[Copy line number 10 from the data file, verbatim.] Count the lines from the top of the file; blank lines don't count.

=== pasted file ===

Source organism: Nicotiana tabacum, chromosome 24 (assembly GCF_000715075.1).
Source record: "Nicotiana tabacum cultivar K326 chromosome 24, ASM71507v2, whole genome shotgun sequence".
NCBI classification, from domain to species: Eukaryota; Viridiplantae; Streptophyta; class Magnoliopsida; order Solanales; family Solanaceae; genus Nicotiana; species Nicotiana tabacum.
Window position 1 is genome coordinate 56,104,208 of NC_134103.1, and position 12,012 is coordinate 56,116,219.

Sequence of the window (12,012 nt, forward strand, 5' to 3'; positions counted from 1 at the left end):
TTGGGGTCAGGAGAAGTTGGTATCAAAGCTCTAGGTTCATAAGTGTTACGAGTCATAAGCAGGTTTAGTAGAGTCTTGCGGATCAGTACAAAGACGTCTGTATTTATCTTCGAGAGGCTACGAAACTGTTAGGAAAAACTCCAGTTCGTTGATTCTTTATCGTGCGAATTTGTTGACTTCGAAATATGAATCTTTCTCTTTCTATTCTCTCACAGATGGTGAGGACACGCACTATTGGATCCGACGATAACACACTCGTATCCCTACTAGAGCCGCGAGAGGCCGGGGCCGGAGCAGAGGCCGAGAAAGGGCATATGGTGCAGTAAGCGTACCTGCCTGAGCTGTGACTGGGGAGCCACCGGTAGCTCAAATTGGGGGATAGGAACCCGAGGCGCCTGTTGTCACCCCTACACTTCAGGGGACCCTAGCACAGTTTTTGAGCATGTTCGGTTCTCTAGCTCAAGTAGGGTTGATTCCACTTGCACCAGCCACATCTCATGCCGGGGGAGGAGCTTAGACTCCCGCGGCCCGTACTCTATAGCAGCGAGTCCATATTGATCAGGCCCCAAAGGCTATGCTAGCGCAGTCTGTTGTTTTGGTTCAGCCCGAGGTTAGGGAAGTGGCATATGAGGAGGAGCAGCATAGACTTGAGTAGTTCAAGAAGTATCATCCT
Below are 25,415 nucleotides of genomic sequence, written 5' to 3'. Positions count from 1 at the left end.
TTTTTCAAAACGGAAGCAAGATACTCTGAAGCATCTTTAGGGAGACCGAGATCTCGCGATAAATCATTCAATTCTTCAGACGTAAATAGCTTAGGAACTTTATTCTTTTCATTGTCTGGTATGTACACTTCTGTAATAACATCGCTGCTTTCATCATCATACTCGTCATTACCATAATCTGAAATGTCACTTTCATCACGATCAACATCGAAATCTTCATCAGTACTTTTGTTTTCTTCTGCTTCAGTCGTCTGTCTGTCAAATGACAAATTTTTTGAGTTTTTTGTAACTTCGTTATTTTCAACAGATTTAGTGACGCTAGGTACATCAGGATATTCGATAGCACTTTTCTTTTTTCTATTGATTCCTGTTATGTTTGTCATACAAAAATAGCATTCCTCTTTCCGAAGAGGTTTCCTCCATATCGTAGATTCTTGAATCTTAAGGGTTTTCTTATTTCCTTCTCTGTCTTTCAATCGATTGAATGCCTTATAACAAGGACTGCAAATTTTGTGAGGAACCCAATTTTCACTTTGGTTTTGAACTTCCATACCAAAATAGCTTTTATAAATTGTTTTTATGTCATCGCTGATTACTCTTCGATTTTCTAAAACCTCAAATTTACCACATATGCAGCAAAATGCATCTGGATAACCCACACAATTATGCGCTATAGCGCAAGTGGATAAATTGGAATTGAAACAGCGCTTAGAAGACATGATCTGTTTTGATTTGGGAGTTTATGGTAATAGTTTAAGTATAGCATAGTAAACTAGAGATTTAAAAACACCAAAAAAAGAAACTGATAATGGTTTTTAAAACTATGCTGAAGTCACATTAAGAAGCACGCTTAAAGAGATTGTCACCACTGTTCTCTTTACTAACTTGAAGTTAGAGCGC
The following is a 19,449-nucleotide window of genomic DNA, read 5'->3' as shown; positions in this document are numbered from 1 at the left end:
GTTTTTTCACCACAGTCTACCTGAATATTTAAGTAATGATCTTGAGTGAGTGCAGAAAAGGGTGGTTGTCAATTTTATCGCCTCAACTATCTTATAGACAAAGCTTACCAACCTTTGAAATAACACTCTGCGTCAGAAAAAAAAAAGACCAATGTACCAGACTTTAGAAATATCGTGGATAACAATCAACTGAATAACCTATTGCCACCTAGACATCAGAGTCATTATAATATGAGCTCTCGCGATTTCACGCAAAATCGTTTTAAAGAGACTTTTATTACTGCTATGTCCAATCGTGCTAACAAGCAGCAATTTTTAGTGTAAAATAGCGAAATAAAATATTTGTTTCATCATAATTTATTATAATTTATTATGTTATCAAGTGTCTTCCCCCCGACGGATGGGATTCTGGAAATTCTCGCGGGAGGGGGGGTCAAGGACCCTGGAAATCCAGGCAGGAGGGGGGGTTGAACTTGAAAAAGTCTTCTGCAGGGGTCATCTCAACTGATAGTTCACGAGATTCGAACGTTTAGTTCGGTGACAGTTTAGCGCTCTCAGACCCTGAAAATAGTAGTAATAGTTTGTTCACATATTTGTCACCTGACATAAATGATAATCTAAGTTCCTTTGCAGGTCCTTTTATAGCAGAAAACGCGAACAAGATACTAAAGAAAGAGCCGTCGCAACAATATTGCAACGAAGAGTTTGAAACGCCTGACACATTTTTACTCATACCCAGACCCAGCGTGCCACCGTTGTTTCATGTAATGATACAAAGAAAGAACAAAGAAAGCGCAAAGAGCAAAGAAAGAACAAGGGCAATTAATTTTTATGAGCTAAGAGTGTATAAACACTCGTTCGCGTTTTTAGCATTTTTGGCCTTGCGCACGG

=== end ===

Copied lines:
GTTTTTTCACCACAGTCTACCTGAATATTTAAGTAATGATCTTGAGTGAGTGCAGAAAAGGGTGGTTGTCAATTTTATCGCCTCAACTATCTTATAGACAAAGCTTACCAACCTTTGAAATAACACTCTGCGTCAGAAAAAAAAAAGACCAATGTACCAGACTTTAGAAATATCGTGGATAACAATCAACTGAATAACCTATTGCCACCTAGACATCAGAGTCATTATAATATGAGCTCTCGCGATTTCACGCAAAATCGTTTTAAAGAGACTTTTATTACTGCTATGTCCAATCGTGCTAACAAGCAGCAATTTTTAGTGTAAAATAGCGAAATAAAATATTTGTTTCATCATAATTTATTATAATTTATTATGTTATCAAGTGTCTTCCCCCCGACGGATGGGATTCTGGAAATTCTCGCGGGAGGGGGGGTCAAGGACCCTGGAAATCCAGGCAGGAGGGGGGGTTGAACTTGAAAAAGTCTTCTGCAGGGGTCATCTCAACTGATAGTTCACGAGATTCGAACGTTTAGTTCGGTGACAGTTTAGCGCTCTCAGACCCTGAAAATAGTAGTAATAGTTTGTTCACATATTTGTCACCTGACATAAATGATAATCTAAGTTCCTTTGCAGGTCCTTTTATAGCAGAAAACGCGAACAAGATACTAAAGAAAGAGCCGTCGCAACAATATTGCAACGAAGAGTTTGAAACGCCTGACACATTTTTACTCATACCCAGACCCAGCGTGCCACCGTTGTTTCATGTAATGATACAAAGAAAGAACAAAGAAAGCGCAAAGAGCAAAGAAAGAACAAGGGCAATTAATTTTTATGAGCTAAGAGTGTATAAACACTCGTTCGCGTTTTTAGCATTTTTGGCCTTGCGCACGG